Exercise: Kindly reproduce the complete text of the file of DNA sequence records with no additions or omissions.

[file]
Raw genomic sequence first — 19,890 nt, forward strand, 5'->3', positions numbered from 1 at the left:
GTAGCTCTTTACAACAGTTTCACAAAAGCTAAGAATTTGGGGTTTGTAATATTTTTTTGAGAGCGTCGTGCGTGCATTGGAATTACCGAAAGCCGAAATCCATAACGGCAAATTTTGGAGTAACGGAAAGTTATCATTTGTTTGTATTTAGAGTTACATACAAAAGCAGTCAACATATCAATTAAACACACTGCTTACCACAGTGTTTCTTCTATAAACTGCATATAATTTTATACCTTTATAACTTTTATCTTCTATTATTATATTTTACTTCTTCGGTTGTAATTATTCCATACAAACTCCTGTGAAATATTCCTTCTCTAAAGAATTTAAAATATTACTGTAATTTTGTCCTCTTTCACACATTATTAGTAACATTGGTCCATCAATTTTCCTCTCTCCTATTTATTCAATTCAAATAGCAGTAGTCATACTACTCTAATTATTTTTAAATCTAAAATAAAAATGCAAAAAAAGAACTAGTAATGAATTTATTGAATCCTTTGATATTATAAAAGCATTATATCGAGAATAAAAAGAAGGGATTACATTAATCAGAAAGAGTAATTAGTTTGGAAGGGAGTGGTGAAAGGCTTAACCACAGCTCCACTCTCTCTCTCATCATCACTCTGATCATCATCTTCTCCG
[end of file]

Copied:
Raw genomic sequence first — 19,890 nt, forward strand, 5'->3', positions numbered from 1 at the left:
GTAGCTCTTTACAACAGTTTCACAAAAGCTAAGAATTTGGGGTTTGTAATATTTTTTTGAGAGCGTCGTGCGTGCATTGGAATTACCGAAAGCCGAAATCCATAACGGCAAATTTTGGAGTAACGGAAAGTTATCATTTGTTTGTATTTAGAGTTACATACAAAAGCAGTCAACATATCAATTAAACACACTGCTTACCACAGTGTTTCTTCTATAAACTGCATATAATTTTATACCTTTATAACTTTTATCTTCTATTATTATATTTTACTTCTTCGGTTGTAATTATTCCATACAAACTCCTGTGAAATATTCCTTCTCTAAAGAATTTAAAATATTACTGTAATTTTGTCCTCTTTCACACATTATTAGTAACATTGGTCCATCAATTTTCCTCTCTCCTATTTATTCAATTCAAATAGCAGTAGTCATACTACTCTAATTATTTTTAAATCTAAAATAAAAATGCAAAAAAAGAACTAGTAATGAATTTATTGAATCCTTTGATATTATAAAAGCATTATATCGAGAATAAAAAGAAGGGATTACATTAATCAGAAAGAGTAATTAGTTTGGAAGGGAGTGGTGAAAGGCTTAACCACAGCTCCACTCTCTCTCTCATCATCACTCTGATCATCATCTTCTCCG